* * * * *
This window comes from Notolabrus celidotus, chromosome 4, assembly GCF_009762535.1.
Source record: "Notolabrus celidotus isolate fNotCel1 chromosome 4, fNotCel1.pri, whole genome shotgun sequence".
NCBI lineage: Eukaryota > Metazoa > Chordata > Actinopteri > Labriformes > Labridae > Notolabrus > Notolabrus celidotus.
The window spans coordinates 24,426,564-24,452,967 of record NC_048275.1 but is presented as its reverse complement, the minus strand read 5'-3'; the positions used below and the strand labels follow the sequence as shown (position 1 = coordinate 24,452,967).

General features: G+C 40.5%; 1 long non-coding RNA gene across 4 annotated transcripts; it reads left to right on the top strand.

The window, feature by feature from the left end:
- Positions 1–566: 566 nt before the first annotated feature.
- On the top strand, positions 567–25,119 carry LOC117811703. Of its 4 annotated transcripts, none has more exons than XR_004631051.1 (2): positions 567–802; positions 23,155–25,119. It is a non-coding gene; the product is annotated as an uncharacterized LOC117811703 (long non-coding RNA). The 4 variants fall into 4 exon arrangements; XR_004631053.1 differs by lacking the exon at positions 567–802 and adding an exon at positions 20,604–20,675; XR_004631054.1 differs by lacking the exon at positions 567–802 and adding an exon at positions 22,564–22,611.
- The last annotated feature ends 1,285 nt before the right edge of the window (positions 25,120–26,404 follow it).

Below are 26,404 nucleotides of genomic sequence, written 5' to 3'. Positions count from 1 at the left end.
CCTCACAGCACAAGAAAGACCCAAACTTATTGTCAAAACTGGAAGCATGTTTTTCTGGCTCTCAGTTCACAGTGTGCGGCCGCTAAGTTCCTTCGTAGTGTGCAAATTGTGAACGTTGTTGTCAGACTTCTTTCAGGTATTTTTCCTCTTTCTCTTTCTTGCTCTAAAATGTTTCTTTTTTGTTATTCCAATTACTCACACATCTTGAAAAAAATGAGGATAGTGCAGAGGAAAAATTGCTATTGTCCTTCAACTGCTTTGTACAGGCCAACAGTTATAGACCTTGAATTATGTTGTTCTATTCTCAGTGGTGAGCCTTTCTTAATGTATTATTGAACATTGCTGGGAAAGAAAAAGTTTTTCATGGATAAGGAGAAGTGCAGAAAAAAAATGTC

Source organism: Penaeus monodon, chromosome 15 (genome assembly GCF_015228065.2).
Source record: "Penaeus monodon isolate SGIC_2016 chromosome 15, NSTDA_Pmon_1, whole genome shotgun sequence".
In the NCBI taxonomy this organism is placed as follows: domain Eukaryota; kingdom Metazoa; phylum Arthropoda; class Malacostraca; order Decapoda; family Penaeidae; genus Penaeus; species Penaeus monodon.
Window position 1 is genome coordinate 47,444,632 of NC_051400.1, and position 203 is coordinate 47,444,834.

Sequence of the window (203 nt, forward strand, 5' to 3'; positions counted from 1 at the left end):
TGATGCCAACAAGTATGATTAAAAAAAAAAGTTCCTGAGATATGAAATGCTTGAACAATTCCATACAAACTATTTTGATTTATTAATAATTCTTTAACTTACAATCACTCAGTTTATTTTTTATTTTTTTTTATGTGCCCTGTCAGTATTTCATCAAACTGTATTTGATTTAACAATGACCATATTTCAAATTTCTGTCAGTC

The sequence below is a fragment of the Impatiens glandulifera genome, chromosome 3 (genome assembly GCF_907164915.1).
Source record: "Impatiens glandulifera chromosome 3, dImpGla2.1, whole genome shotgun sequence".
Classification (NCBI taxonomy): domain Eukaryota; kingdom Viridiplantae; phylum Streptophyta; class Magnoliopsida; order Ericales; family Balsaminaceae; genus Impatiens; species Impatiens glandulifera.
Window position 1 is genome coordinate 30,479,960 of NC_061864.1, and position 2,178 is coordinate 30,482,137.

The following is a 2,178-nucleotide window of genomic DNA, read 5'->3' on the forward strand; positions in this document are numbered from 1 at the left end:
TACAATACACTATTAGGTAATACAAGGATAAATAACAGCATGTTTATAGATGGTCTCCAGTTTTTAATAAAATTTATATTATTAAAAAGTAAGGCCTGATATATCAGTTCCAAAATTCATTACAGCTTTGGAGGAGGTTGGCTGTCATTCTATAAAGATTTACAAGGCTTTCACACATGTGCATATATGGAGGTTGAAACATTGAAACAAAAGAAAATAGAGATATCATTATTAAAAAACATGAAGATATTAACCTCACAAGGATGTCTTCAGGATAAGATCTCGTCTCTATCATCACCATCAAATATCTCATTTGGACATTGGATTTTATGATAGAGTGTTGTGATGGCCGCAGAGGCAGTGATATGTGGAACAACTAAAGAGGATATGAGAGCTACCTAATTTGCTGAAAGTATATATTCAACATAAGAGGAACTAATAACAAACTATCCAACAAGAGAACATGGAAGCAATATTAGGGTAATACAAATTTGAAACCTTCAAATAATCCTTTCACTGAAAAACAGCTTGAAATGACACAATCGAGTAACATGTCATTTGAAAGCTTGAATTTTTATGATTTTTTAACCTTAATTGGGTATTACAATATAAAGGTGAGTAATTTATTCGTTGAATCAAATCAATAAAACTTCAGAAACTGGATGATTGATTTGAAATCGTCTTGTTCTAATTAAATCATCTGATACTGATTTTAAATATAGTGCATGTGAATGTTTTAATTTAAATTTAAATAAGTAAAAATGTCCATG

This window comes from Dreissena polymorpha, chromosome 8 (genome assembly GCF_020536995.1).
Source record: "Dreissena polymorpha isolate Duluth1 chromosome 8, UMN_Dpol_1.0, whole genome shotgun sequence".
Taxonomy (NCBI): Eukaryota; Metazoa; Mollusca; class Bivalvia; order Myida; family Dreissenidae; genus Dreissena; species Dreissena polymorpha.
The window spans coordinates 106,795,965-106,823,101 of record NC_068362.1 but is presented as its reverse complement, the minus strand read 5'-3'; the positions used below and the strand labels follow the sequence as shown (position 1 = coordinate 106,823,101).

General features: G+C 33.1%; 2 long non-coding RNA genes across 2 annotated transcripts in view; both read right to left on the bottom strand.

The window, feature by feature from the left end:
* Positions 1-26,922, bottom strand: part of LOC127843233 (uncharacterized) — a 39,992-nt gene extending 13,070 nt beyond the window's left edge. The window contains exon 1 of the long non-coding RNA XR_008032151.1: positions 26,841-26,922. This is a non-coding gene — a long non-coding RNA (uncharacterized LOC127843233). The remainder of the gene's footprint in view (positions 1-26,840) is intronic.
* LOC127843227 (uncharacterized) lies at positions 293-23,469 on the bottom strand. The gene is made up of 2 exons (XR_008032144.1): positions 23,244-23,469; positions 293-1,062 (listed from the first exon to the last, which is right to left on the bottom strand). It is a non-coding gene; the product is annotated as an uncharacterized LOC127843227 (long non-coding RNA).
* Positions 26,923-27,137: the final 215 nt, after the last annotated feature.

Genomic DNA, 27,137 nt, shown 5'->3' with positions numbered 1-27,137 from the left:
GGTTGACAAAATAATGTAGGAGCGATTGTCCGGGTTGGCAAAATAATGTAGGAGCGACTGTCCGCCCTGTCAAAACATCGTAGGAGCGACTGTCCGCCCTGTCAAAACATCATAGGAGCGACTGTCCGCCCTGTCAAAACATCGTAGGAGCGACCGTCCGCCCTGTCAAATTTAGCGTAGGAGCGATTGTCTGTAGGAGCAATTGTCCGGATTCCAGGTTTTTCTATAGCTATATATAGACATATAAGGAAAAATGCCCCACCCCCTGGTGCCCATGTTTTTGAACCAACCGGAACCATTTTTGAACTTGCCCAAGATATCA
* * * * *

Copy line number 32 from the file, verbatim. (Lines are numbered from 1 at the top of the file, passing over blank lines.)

* Positions 26,923-27,137: the final 215 nt, after the last annotated feature.